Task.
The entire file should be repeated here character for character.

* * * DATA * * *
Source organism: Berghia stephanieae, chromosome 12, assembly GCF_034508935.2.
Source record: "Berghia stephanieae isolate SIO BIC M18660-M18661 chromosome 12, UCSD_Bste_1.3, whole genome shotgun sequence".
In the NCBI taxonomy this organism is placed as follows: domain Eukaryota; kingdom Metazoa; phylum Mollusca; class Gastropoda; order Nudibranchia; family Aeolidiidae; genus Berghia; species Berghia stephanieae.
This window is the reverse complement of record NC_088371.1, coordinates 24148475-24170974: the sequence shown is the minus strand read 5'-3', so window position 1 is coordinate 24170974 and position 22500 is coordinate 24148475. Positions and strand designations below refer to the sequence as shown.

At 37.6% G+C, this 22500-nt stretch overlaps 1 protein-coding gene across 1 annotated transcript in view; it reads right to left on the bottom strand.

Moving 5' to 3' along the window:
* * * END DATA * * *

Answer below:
Source organism: Berghia stephanieae, chromosome 12, assembly GCF_034508935.2.
Source record: "Berghia stephanieae isolate SIO BIC M18660-M18661 chromosome 12, UCSD_Bste_1.3, whole genome shotgun sequence".
In the NCBI taxonomy this organism is placed as follows: domain Eukaryota; kingdom Metazoa; phylum Mollusca; class Gastropoda; order Nudibranchia; family Aeolidiidae; genus Berghia; species Berghia stephanieae.
This window is the reverse complement of record NC_088371.1, coordinates 24148475-24170974: the sequence shown is the minus strand read 5'-3', so window position 1 is coordinate 24170974 and position 22500 is coordinate 24148475. Positions and strand designations below refer to the sequence as shown.

At 37.6% G+C, this 22500-nt stretch overlaps 1 protein-coding gene across 1 annotated transcript in view; it reads right to left on the bottom strand.

Moving 5' to 3' along the window: